WEGMAN: Bruce is Bruce Springsteen, a local resident, and new favorite of Brittany’s.

CHEVALIER: It’s pretty cool.

WEGMAN: She’s 15. And when she talks about getting up on stage and singing with a rock star, she sounds like any 15-year-old.

CHEVALIER: And then Bruce Springsteen gives me a kiss on the cheek. So, I love the part where -- right there!

WEGMAN: Brittany stops sounding like a 15-year-old when she sits down on the couch to talk about her brother, Swede. Swede worked and died at the World Trade Center. Brittany says counseling she got at school was helpful. But she wanted to connect with kids her own age. And she felt other kids wanted that, too.

So Brittany and her friend Brad Smith, whose father was also killed in the towers, started a group called "Teens for Teens." Every few weeks, Brittany and Brad gather a dozen or so teenagers from the area who lost a loved one in the attacks.

CHEVALIER: You know, when you’re put in a room, like I’ve been put in a room, like in a group of kids-- that you’re just put into a room, and you’re told to, like, speak your feelings. And, you don’t know these kids. You don’t really feel comfortable. And like I hate that feeling.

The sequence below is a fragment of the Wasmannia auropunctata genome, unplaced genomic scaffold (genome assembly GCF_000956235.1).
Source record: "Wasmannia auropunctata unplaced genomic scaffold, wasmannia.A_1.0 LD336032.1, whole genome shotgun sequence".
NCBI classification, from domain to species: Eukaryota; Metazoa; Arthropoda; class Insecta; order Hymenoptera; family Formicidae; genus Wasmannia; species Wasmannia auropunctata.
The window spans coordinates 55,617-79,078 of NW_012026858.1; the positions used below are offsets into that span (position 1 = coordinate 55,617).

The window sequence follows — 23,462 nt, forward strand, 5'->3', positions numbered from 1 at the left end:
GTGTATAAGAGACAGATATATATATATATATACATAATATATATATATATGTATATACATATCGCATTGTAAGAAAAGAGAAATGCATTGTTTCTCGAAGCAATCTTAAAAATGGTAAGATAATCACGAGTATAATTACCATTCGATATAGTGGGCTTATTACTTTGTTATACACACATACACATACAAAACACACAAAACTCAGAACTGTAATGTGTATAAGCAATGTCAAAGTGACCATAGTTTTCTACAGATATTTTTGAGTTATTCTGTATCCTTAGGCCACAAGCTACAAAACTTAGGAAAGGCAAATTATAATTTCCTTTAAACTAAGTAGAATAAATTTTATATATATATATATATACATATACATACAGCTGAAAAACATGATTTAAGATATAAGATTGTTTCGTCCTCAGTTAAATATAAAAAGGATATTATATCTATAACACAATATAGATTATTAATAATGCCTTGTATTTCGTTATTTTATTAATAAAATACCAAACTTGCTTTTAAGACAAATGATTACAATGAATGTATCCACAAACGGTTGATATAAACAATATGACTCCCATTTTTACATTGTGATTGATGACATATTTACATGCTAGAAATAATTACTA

So the idea was to just have a very comfortable atmosphere where we could do stuff together, like go to the mall, or we’re going to Liberty Science Center. So I mean, it’s just a way for us to feel comfortable, to get to know each other, and for us to have fun, and get back to our normal lives, even though they’re never going to be the same.

WEGMAN: From Teens for Teens, to FAVOR, to hundreds of small acts of kindness, a new mood seemed to be spreading over Middletown in the weeks following September 11th. Squabbles over zoning matters were put aside. Candidates for mayor quit sniping at each other. Teachers put a threatened strike on hold. Middletown’s police chief John Pollinger noticed a change, too.


POLLINGER: Accidents went down, motor vehicles violations dropped off.

WEGMAN: The town’s notorious drivers were slowing down, being more courteous.

POLLINGER: That’s by barometer of the traffic flow, and the aggressiveness of people driving, and the selfishness of "I have to get where I need to go no matter who’s in my way," or what you need to do.

WEGMAN: But just two months after September 11th, Middletown had another crisis to confront, and the town’s newfound sense of community was strained to the breaking point.


NEWS REPORT: So far, 47 teachers have been jailed, and hundreds more could face a similar fate.

WEGMAN: In November, the dam holding back tensions between Middletown teachers and the school board burst. Salary levels and healthcare contributions were the sticking points in the long and contentious dispute. And finally, the teachers went on strike. When they refused to return to work, they were carted off to jail, 228 teachers in all. In post-September 11th Middletown, the walkout didn’t sit well with many residents.